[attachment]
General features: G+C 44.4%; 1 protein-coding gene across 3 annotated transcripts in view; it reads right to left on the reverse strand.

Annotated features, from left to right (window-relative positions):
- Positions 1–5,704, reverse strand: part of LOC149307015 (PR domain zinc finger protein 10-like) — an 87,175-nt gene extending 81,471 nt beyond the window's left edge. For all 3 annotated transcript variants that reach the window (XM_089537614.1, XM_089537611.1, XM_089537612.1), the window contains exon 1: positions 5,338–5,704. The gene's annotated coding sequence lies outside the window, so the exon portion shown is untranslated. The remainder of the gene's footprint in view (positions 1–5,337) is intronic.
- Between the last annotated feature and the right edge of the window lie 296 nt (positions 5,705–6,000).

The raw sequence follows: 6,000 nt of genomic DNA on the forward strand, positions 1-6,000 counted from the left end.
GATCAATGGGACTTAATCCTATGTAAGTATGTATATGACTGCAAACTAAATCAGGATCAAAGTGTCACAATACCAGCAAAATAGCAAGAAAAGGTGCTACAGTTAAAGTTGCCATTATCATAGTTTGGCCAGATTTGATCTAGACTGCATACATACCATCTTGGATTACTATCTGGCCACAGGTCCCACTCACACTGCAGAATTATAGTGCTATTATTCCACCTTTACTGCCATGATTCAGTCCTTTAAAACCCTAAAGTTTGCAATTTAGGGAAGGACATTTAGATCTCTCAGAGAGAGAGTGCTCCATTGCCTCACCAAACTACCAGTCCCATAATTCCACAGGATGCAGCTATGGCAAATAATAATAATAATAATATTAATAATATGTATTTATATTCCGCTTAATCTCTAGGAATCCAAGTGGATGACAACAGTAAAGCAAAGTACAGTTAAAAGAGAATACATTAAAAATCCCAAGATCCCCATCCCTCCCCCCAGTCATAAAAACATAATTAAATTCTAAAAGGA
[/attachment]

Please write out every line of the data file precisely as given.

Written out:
General features: G+C 44.4%; 1 protein-coding gene across 3 annotated transcripts in view; it reads right to left on the reverse strand.

Annotated features, from left to right (window-relative positions):
- Positions 1–5,704, reverse strand: part of LOC149307015 (PR domain zinc finger protein 10-like) — an 87,175-nt gene extending 81,471 nt beyond the window's left edge. For all 3 annotated transcript variants that reach the window (XM_089537614.1, XM_089537611.1, XM_089537612.1), the window contains exon 1: positions 5,338–5,704. The gene's annotated coding sequence lies outside the window, so the exon portion shown is untranslated. The remainder of the gene's footprint in view (positions 1–5,337) is intronic.
- Between the last annotated feature and the right edge of the window lie 296 nt (positions 5,705–6,000).

The raw sequence follows: 6,000 nt of genomic DNA on the forward strand, positions 1-6,000 counted from the left end.
GATCAATGGGACTTAATCCTATGTAAGTATGTATATGACTGCAAACTAAATCAGGATCAAAGTGTCACAATACCAGCAAAATAGCAAGAAAAGGTGCTACAGTTAAAGTTGCCATTATCATAGTTTGGCCAGATTTGATCTAGACTGCATACATACCATCTTGGATTACTATCTGGCCACAGGTCCCACTCACACTGCAGAATTATAGTGCTATTATTCCACCTTTACTGCCATGATTCAGTCCTTTAAAACCCTAAAGTTTGCAATTTAGGGAAGGACATTTAGATCTCTCAGAGAGAGAGTGCTCCATTGCCTCACCAAACTACCAGTCCCATAATTCCACAGGATGCAGCTATGGCAAATAATAATAATAATAATATTAATAATATGTATTTATATTCCGCTTAATCTCTAGGAATCCAAGTGGATGACAACAGTAAAGCAAAGTACAGTTAAAAGAGAATACATTAAAAATCCCAAGATCCCCATCCCTCCCCCCAGTCATAAAAACATAATTAAATTCTAAAAGGA